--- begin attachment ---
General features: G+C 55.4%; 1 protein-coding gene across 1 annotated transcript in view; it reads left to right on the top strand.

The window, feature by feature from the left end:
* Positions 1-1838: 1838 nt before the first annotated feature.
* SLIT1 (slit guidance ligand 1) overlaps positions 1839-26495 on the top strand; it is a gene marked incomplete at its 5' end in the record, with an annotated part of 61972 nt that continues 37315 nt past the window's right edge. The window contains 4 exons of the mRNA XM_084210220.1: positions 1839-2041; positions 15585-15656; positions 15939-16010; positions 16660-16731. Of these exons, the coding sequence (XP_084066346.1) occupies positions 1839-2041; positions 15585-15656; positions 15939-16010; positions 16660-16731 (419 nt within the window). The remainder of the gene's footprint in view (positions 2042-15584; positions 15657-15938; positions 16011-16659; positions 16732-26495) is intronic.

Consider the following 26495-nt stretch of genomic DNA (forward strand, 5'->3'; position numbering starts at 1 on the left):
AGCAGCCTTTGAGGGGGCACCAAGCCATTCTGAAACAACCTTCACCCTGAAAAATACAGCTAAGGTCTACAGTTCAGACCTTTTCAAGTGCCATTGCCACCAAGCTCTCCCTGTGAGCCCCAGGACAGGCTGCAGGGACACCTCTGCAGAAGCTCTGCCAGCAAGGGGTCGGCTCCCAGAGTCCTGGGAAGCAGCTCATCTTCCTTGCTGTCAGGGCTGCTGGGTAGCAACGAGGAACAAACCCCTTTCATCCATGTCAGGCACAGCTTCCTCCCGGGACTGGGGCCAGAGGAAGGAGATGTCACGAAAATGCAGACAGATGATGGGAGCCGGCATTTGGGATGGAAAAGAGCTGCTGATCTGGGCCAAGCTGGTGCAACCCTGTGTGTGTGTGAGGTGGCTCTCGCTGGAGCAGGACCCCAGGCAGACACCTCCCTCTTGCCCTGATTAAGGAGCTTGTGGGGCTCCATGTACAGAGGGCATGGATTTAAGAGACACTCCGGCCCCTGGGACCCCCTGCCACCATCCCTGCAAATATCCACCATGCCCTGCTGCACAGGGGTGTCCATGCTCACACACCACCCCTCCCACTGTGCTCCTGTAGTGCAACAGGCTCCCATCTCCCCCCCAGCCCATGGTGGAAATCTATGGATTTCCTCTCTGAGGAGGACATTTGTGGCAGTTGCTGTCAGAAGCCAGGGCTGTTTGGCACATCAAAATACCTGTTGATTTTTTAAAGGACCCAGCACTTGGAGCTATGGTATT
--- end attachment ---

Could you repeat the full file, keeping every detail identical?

General features: G+C 55.4%; 1 protein-coding gene across 1 annotated transcript in view; it reads left to right on the top strand.

The window, feature by feature from the left end:
* Positions 1-1838: 1838 nt before the first annotated feature.
* SLIT1 (slit guidance ligand 1) overlaps positions 1839-26495 on the top strand; it is a gene marked incomplete at its 5' end in the record, with an annotated part of 61972 nt that continues 37315 nt past the window's right edge. The window contains 4 exons of the mRNA XM_084210220.1: positions 1839-2041; positions 15585-15656; positions 15939-16010; positions 16660-16731. Of these exons, the coding sequence (XP_084066346.1) occupies positions 1839-2041; positions 15585-15656; positions 15939-16010; positions 16660-16731 (419 nt within the window). The remainder of the gene's footprint in view (positions 2042-15584; positions 15657-15938; positions 16011-16659; positions 16732-26495) is intronic.

Consider the following 26495-nt stretch of genomic DNA (forward strand, 5'->3'; position numbering starts at 1 on the left):
AGCAGCCTTTGAGGGGGCACCAAGCCATTCTGAAACAACCTTCACCCTGAAAAATACAGCTAAGGTCTACAGTTCAGACCTTTTCAAGTGCCATTGCCACCAAGCTCTCCCTGTGAGCCCCAGGACAGGCTGCAGGGACACCTCTGCAGAAGCTCTGCCAGCAAGGGGTCGGCTCCCAGAGTCCTGGGAAGCAGCTCATCTTCCTTGCTGTCAGGGCTGCTGGGTAGCAACGAGGAACAAACCCCTTTCATCCATGTCAGGCACAGCTTCCTCCCGGGACTGGGGCCAGAGGAAGGAGATGTCACGAAAATGCAGACAGATGATGGGAGCCGGCATTTGGGATGGAAAAGAGCTGCTGATCTGGGCCAAGCTGGTGCAACCCTGTGTGTGTGTGAGGTGGCTCTCGCTGGAGCAGGACCCCAGGCAGACACCTCCCTCTTGCCCTGATTAAGGAGCTTGTGGGGCTCCATGTACAGAGGGCATGGATTTAAGAGACACTCCGGCCCCTGGGACCCCCTGCCACCATCCCTGCAAATATCCACCATGCCCTGCTGCACAGGGGTGTCCATGCTCACACACCACCCCTCCCACTGTGCTCCTGTAGTGCAACAGGCTCCCATCTCCCCCCCAGCCCATGGTGGAAATCTATGGATTTCCTCTCTGAGGAGGACATTTGTGGCAGTTGCTGTCAGAAGCCAGGGCTGTTTGGCACATCAAAATACCTGTTGATTTTTTAAAGGACCCAGCACTTGGAGCTATGGTATT